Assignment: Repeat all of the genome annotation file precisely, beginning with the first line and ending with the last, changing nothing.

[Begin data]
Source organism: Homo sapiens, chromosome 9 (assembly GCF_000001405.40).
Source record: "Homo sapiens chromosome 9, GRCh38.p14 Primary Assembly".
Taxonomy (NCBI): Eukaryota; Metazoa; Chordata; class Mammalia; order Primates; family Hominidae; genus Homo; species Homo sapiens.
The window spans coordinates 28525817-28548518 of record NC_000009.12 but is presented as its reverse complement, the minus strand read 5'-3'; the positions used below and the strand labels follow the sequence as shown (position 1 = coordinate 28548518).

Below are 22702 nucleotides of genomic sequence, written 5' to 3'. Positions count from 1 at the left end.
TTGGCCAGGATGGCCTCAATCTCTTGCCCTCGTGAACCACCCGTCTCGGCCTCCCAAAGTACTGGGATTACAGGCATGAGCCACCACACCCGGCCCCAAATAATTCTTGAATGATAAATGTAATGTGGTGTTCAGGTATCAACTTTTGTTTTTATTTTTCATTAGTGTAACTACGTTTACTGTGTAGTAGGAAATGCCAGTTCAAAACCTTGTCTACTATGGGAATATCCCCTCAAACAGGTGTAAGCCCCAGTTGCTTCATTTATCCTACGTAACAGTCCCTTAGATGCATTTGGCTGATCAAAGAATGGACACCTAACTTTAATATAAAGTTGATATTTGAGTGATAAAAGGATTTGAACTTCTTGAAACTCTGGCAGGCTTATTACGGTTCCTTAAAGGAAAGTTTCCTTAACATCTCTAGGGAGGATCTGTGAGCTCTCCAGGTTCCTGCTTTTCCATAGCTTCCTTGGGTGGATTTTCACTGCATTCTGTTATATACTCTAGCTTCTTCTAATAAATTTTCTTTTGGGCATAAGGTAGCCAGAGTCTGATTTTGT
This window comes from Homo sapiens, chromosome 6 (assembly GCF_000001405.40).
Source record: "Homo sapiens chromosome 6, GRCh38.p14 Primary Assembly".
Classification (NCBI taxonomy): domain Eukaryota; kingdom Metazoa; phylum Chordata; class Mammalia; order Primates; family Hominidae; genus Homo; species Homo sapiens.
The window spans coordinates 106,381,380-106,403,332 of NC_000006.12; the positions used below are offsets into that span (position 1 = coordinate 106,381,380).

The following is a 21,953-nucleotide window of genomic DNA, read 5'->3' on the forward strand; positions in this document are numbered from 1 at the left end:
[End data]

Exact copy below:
Source organism: Homo sapiens, chromosome 9 (assembly GCF_000001405.40).
Source record: "Homo sapiens chromosome 9, GRCh38.p14 Primary Assembly".
Taxonomy (NCBI): Eukaryota; Metazoa; Chordata; class Mammalia; order Primates; family Hominidae; genus Homo; species Homo sapiens.
The window spans coordinates 28525817-28548518 of record NC_000009.12 but is presented as its reverse complement, the minus strand read 5'-3'; the positions used below and the strand labels follow the sequence as shown (position 1 = coordinate 28548518).

Below are 22702 nucleotides of genomic sequence, written 5' to 3'. Positions count from 1 at the left end.
TTGGCCAGGATGGCCTCAATCTCTTGCCCTCGTGAACCACCCGTCTCGGCCTCCCAAAGTACTGGGATTACAGGCATGAGCCACCACACCCGGCCCCAAATAATTCTTGAATGATAAATGTAATGTGGTGTTCAGGTATCAACTTTTGTTTTTATTTTTCATTAGTGTAACTACGTTTACTGTGTAGTAGGAAATGCCAGTTCAAAACCTTGTCTACTATGGGAATATCCCCTCAAACAGGTGTAAGCCCCAGTTGCTTCATTTATCCTACGTAACAGTCCCTTAGATGCATTTGGCTGATCAAAGAATGGACACCTAACTTTAATATAAAGTTGATATTTGAGTGATAAAAGGATTTGAACTTCTTGAAACTCTGGCAGGCTTATTACGGTTCCTTAAAGGAAAGTTTCCTTAACATCTCTAGGGAGGATCTGTGAGCTCTCCAGGTTCCTGCTTTTCCATAGCTTCCTTGGGTGGATTTTCACTGCATTCTGTTATATACTCTAGCTTCTTCTAATAAATTTTCTTTTGGGCATAAGGTAGCCAGAGTCTGATTTTGT
This window comes from Homo sapiens, chromosome 6 (assembly GCF_000001405.40).
Source record: "Homo sapiens chromosome 6, GRCh38.p14 Primary Assembly".
Classification (NCBI taxonomy): domain Eukaryota; kingdom Metazoa; phylum Chordata; class Mammalia; order Primates; family Hominidae; genus Homo; species Homo sapiens.
The window spans coordinates 106,381,380-106,403,332 of NC_000006.12; the positions used below are offsets into that span (position 1 = coordinate 106,381,380).

The following is a 21,953-nucleotide window of genomic DNA, read 5'->3' on the forward strand; positions in this document are numbered from 1 at the left end: